Child’s Play (R) You know exactly where this is going 45 seconds in, when the movie sets up Chucky (voiced by Mark Hamill) as a home assistant à la Siri or Alexa, but as a doll that murders people. That’s not a bad idea, but unfortunately, that’s all the filmmakers think they need. Gabriel Bateman is the boy whose overworked single mother (Aubrey Plaza) brings home a returned doll from the big-box retailer where she works, and realizes that the doll is killing people by accessing the wi-fi in phones, computers, and cars. Director Lars Klevberg and writer Tyler Burton Smith seem to be going for some satire on late capitalism, but they’re not near sharp enough to pull this off, and the Donald Trump-looking doll isn’t scary enough to compensate for it. Also with Brian Tyree Henry, David Lewis, Beatrice Kitsos, Carlease Burke, Marlon Kazadi, and Tim Matheson.
Crawl (R) Alexandre Aja just loves a thriller that puts a beautiful woman through tortuous abuse of every kind, and this is the best one he’s done. Kaya Scodelario (The Maze Runner and its sequels) plays a University of Florida varsity swimmer who travels south during a severe hurricane to rescue her father (Barry Pepper), who’s been injured by an attack from an oversize alligator. The French director keeps things simple, as father and daughter have to avoid the rising floodwaters in their house to keep from being eaten. The simplicity gives the film a momentum that has been missing from some of Aja’s forays into horror. As for the ethereally beautiful Scodelario, she keeps her American accent on and looks good dragging herself through mud and wading through waist-deep water. Actresses don’t act in Aja’s films, they survive them. Also with Morfydd Clark and Ross Anderson.
The Lion King (PG) The original Disney animated musical sucked, and this remake is somehow worse. This new film replaces the hand-drawn characters from the 1994 movie with realistically rendered CGI African creatures, and it winds up working against the film because the new characters are less expressive than their cartoon counterparts. Simba (voiced by JD McCrary and Donald Glover) is as boring as ever as he is ousted from his pack by a coup engineered by his uncle (voiced by Chiwetel Ejiofor) and has to take his rightful place as king. Director Jon Favreau continues to have no flair for a musical number, and he sticks so slavishly to the original story that you wonder why he bothered. In addition, the A-list voice cast is dull. You’re better off watching the stage version. Additional voices by James Earl Jones, Beyoncé, Seth Rogen, Billy Eichner, Alfre Woodard, John Kani, John Oliver, Shahadi Wright Joseph, Florence Kasumba, Keegan-Michael Key, Amy Sedaris, and Chance the Rapper.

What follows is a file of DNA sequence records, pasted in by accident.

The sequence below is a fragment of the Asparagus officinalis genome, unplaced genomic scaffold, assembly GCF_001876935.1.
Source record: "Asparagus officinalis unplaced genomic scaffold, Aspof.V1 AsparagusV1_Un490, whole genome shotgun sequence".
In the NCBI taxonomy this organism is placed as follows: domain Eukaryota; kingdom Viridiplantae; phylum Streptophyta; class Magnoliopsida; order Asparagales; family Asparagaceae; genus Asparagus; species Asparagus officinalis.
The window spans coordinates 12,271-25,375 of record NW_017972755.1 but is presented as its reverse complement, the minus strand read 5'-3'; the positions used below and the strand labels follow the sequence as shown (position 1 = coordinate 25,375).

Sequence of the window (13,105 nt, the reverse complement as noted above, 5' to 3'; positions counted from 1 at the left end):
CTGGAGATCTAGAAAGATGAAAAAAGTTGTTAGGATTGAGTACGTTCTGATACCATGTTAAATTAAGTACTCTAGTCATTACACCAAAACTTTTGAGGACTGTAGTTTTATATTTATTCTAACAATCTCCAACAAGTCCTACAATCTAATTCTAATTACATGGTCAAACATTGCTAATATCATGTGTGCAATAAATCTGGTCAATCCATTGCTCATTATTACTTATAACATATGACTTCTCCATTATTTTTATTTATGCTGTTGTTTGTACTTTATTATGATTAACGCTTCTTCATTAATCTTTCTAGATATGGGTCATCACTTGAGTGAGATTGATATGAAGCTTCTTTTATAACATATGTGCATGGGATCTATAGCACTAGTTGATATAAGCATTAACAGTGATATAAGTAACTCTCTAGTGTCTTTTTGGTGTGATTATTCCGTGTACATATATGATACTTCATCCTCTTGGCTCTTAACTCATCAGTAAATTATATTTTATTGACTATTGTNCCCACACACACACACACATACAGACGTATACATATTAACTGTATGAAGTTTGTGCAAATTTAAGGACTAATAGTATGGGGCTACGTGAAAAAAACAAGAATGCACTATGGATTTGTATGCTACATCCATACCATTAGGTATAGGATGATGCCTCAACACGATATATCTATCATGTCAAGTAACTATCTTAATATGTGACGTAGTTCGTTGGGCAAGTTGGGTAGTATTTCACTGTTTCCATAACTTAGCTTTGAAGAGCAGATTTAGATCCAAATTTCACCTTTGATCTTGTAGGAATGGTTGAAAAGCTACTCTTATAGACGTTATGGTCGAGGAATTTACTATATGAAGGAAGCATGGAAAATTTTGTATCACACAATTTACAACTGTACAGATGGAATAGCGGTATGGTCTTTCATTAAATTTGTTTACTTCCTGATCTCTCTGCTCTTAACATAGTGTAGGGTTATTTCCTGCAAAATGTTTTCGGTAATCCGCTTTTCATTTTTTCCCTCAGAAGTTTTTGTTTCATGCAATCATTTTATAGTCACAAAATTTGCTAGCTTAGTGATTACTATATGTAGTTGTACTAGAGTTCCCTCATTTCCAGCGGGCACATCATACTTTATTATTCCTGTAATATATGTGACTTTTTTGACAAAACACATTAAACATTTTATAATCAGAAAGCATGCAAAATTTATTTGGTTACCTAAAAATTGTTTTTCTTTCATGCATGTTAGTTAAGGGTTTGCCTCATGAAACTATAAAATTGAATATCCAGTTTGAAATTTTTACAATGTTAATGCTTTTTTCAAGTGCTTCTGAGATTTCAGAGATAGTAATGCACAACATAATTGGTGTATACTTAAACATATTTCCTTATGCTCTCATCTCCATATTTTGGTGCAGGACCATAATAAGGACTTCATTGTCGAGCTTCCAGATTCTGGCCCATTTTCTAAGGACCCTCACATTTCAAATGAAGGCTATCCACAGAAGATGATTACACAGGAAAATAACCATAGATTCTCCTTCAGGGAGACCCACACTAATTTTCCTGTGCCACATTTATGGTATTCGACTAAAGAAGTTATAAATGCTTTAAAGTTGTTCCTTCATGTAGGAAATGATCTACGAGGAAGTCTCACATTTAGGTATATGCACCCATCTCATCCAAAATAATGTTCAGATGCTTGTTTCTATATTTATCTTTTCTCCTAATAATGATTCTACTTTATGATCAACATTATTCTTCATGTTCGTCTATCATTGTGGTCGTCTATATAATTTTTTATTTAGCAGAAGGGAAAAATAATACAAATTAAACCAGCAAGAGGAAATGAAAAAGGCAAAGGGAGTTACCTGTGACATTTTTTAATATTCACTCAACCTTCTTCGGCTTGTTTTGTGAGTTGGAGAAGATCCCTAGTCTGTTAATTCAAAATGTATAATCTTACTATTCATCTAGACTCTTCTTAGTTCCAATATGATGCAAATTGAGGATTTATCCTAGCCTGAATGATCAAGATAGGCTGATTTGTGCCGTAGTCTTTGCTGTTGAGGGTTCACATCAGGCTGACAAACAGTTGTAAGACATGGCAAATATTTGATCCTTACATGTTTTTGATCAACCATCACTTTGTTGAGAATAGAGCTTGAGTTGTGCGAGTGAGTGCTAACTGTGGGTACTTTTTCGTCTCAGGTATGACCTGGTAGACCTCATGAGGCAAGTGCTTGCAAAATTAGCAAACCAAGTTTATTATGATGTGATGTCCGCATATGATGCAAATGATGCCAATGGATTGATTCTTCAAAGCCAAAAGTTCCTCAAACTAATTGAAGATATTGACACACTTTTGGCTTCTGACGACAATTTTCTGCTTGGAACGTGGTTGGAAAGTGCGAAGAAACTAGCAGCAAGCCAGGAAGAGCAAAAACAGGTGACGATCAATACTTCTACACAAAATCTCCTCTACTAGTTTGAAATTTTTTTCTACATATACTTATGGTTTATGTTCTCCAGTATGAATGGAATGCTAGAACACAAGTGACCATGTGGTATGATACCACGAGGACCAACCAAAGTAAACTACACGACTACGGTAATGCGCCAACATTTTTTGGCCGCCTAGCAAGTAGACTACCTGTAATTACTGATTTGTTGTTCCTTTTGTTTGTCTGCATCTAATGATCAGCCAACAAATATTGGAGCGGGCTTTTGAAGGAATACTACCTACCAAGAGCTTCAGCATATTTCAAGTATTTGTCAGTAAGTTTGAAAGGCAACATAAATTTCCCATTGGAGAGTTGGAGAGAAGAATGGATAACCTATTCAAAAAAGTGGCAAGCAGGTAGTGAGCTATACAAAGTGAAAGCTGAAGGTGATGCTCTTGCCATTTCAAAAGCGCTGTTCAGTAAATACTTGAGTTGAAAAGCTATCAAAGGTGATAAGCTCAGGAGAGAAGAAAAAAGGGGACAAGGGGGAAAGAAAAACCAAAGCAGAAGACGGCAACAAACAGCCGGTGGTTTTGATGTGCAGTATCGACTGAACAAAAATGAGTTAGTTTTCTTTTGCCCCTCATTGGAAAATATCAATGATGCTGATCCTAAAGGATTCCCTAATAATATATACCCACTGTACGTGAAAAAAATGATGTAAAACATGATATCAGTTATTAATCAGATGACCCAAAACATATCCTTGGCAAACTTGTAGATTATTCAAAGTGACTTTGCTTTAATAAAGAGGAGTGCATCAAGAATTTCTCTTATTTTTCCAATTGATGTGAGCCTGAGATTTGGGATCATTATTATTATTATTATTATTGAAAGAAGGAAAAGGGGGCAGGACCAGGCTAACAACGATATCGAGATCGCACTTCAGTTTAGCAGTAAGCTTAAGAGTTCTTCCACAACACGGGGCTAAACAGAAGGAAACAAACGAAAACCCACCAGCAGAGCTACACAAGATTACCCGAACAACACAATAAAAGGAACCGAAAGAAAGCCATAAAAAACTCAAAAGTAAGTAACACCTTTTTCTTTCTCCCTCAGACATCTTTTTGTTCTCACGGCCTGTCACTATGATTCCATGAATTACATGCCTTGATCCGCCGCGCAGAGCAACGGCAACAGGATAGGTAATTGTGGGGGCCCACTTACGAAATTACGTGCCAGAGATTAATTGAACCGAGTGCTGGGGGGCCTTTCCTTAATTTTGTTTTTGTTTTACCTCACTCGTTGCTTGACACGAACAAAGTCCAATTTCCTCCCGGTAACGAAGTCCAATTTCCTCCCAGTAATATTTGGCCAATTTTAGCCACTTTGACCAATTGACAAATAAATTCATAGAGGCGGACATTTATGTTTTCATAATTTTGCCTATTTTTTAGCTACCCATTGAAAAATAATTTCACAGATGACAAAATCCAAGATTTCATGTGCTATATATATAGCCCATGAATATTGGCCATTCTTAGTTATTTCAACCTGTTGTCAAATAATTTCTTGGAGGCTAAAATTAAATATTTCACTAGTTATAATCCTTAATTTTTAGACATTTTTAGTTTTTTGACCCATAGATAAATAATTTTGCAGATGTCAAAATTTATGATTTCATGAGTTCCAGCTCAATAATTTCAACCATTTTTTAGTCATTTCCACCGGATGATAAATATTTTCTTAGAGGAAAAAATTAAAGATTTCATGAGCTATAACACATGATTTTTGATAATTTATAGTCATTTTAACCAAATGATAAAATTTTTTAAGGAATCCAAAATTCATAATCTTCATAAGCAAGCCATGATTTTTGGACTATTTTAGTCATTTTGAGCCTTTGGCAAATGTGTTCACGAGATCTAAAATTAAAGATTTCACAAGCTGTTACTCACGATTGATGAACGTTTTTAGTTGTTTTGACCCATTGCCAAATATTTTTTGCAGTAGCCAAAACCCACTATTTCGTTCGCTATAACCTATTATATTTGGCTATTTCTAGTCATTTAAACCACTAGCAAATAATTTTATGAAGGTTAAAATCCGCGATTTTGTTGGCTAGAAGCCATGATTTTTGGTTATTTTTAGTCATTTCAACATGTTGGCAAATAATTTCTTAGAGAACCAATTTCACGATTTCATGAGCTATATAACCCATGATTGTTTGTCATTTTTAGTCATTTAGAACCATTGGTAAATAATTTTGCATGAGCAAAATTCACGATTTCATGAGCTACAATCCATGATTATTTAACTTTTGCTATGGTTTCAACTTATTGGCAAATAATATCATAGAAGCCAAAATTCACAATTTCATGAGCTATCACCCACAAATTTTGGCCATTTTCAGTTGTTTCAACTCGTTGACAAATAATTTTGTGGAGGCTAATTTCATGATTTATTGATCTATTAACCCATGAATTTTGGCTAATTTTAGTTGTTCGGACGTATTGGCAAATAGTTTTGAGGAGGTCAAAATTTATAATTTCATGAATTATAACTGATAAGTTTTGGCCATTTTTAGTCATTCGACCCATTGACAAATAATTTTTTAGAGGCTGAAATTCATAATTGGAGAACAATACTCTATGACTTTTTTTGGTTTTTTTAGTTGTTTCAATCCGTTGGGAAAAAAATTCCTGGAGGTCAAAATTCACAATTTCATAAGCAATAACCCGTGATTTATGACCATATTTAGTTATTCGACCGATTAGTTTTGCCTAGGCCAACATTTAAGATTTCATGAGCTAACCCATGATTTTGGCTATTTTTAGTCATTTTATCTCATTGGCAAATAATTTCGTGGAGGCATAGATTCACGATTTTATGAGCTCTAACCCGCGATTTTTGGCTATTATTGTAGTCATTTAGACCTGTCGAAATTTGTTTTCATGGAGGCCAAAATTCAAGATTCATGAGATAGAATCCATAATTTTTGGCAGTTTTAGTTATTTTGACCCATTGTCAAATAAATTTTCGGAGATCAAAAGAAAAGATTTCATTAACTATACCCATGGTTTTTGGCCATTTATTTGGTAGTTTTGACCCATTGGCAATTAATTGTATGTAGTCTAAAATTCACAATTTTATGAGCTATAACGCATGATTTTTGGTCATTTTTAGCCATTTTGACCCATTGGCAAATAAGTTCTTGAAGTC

Midsommar (R) A romantic comedy wrapped in a psychedelic horror flick, this superbly creepy film is about a group of American anthropology grad students who visit a remote rural Swedish village for a midsummer festival, only to discover their jolly hosts are into ritual sacrifices and spiking their guests’ food and drink with mood-altering substances. Ari Aster follows up his horror film Hereditary with something more ambitious and funnier; the one woman on the trip (Florence Pugh) discovers amid all of the bloody violence that her boyfriend (Jack Reynor) sucks and needs to be dumped. Cinematographer Pawel Pogorzelski does wonders generating scares in the wide-open spaces and near-constant sunshine of the place and production designer Henrik Svensson conjures some wondrous wooden sets where the terrors play out. The short-statured Pugh injects much nuance into a role where she’s either chemically altered or ugly crying most of the time, and turns this into a twisted parable of getting out of a bad relationship. Also with William Jackson Harper, Will Poulter, Vilhelm Blomgren, Archie Madekwe, Ellora Torchia, and Anna Åström.
Spider-Man: Far From Home (PG-13) Underwhelming, obnoxious, goofy, derivative, and bad-looking. After spending 30 seconds on the aftermath of Avengers: Endgame, this sequel quickly devolves into repetitive jokes as the resurrected web-slinger (Tom Holland) tries to go on a European vacation with his classmates and winds up dealing with a new superbeing (Jake Gyllenhaal) from another version of Earth. Director Jon Watts tries to keep everything grounded and self-contained, but it doesn’t work with so many superheroes floating in the wind. I wanted to love this film, but it left me feeling uneasy. Also with Zendaya, Jon Favreau, Marisa Tomei, Jacob Batalon, Angourie Rice, Tony Revolori, Martin Starr, Numan Acar, J.B. Smoove, Cobie Smulders, Samuel L. Jackson, and an uncredited J.K. Simmons. — Chase Whale